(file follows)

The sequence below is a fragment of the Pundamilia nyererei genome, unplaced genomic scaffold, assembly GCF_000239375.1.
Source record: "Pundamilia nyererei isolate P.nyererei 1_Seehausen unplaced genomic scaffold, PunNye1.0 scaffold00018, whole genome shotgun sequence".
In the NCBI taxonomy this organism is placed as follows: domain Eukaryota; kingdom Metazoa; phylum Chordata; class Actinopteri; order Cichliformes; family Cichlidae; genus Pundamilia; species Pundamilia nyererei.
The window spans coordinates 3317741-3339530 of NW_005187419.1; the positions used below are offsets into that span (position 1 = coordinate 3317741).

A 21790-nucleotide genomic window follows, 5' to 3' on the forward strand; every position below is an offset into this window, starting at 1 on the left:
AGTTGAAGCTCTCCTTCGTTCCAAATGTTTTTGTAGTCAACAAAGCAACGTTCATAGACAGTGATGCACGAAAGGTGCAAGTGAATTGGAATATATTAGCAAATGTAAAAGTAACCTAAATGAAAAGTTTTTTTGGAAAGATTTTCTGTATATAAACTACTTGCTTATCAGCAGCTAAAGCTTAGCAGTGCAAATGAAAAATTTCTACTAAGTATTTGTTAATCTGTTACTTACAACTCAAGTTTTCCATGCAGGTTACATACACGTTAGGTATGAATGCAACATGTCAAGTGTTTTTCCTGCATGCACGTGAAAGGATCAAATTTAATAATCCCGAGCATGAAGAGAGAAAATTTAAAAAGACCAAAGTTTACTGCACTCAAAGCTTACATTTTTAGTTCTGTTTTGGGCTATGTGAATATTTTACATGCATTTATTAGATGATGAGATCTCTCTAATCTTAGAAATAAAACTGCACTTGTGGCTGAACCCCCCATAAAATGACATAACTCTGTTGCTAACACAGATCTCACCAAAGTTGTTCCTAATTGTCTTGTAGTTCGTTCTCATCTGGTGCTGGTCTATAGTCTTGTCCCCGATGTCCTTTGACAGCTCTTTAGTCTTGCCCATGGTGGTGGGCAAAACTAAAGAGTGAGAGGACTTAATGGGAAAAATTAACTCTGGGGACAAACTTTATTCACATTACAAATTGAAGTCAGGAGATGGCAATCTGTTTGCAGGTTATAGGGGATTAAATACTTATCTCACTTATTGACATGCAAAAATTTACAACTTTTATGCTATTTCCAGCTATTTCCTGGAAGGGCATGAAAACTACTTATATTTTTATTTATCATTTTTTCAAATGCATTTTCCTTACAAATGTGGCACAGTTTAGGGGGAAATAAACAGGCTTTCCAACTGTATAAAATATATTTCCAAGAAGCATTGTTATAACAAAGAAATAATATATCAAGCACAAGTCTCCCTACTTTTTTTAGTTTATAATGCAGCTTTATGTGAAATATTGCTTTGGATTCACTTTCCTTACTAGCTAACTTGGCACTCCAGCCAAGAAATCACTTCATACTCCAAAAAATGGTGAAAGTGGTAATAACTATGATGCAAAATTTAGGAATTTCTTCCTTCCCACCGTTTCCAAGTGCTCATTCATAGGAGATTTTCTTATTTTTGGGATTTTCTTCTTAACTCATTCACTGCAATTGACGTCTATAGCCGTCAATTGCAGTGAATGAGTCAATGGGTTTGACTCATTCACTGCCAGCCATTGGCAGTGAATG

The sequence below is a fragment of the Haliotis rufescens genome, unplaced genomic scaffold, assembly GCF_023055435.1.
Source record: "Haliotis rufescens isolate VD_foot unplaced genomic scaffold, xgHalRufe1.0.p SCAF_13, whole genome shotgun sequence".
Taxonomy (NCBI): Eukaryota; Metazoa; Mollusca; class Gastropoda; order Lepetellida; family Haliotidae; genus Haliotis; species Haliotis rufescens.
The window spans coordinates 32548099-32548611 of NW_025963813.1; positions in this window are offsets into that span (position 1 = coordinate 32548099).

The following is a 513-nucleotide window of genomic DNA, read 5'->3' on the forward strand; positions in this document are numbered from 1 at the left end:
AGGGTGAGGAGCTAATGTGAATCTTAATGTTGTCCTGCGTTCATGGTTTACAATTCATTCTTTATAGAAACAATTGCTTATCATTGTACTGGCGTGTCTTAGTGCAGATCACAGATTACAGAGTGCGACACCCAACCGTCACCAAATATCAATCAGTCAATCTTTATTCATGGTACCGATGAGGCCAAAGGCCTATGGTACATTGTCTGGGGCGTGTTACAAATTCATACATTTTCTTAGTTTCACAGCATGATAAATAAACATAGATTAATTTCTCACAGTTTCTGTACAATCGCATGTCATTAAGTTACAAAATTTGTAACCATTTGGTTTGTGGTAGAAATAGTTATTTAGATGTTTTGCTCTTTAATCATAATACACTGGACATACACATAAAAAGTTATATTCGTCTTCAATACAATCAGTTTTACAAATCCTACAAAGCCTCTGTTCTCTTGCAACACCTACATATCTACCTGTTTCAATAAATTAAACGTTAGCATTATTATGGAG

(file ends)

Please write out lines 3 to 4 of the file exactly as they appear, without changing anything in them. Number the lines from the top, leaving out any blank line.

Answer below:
In the NCBI taxonomy this organism is placed as follows: domain Eukaryota; kingdom Metazoa; phylum Chordata; class Actinopteri; order Cichliformes; family Cichlidae; genus Pundamilia; species Pundamilia nyererei.
The window spans coordinates 3317741-3339530 of NW_005187419.1; the positions used below are offsets into that span (position 1 = coordinate 3317741).